Aircraft Carriers Won't Solve China's Energy Crisis, Taiwan Premier Says

A senior Taiwanese official sanctioned by China earlier this month called on Beijing to renounce war in favor of dialogue as President Joe Biden and Chinese President Xi Jinping held a virtual summit late on Monday.

Taiwan Premier Su Tseng-chang told legislators on Tuesday morning Taipei time that more communication between countries was conducive to regional peace and stability.

"We hope all countries can replace conflict with dialogue. Everyone in the world hopes for peace. Regional peace matters to Taiwan, so we hope to maintain peace in the Taiwan Strait, in the region and in the world," said Su, who responded positively to leader-level talks between the United States and China at a time of heightened political and military tensions across the strait.

"I'm sure China's 1.4 billion citizens don't want war," Su said, before referencing the country's recent energy crunch, which has forced a significant increase in coal production and plant expansion. He suggested Beijing's military resources would be better spent elsewhere.

"The Chinese government should be capable of taking care of its citizen," Su added. "Aircraft, no matter how large or numerous; no matter how many aircraft carriers it has, it can't solve these livelihood issues."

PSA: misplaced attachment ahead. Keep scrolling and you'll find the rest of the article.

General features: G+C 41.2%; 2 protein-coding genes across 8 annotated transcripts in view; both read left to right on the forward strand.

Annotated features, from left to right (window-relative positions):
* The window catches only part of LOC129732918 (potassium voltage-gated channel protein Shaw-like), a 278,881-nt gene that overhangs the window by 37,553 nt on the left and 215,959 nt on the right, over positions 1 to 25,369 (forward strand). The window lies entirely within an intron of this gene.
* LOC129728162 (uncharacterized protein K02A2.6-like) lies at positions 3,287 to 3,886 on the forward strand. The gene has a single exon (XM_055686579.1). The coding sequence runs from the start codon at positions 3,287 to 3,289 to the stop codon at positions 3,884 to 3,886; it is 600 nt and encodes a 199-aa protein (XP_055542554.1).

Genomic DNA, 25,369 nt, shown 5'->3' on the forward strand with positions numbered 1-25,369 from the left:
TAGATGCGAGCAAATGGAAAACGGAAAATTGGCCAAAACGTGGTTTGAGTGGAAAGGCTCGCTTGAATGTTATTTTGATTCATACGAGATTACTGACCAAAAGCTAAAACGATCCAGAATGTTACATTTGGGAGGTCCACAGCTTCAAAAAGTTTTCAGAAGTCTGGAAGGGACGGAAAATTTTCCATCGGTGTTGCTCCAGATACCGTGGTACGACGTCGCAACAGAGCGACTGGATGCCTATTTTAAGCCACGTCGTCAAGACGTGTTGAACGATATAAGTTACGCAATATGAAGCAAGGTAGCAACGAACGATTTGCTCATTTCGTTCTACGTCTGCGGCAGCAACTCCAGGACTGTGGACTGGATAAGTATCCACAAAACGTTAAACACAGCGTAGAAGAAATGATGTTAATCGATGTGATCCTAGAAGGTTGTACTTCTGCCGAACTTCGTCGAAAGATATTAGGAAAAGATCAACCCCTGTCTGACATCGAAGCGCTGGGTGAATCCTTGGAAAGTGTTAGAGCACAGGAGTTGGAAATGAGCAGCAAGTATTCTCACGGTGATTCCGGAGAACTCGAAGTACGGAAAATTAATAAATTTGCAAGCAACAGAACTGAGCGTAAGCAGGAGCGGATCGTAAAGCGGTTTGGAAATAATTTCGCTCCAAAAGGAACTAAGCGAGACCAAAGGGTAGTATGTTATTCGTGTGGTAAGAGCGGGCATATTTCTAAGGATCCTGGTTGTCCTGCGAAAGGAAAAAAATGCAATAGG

Su said Taiwan "would never attack China," adding: "We hope China won't attack Taiwan."

The official urged Beijing to value the human rights of Taiwan's residents. "Don't always say 'you belong to me' and objectify Taiwan. These are 23.5 million living people."

"Please respect the wishes of these 23.5 million people," he said during the parliamentary session.

 Su Tseng-chang greets well-wishers.
Su Tseng-chang (R), pictured here on November 15, 2018, called on countries to "replace conflict with dialogue." SAM YEH/AFP/Getty Images

One of three officials blacklisted by Beijing on November 5, the Taiwan premier said his country was briefed by U.S. counterparts on relevant elements of the Biden-Xi summit.

In his opening remarks before the closed-door summit, Biden told Xi "all countries have to play by the same rules of the road." The president said Washington and Beijing needed to ensure that competition between the two countries did not "veer into conflict."

Biden said the U.S. "strongly opposes unilateral efforts to change the status quo or undermine peace and stability across the Taiwan Strait," according to a readout released by the White House.

Xi, meanwhile, told Biden that China would remain patient with regard to Taiwan, warning that it could be "compelled to take resolute measures" if Taipei crosses its red lines.

The two leaders concluded their first summit of the year by agreeing to maintain dialogue in order to minimize misunderstanding and avoid conflict.

Taiwan Official Tells China to Renounce War
President Joe Biden meets with China's President Xi Jinping during a virtual summit from the Roosevelt Room of the White House in Washington, D.C., on November 15, 2021. MANDEL NGAN/AFP via Getty Images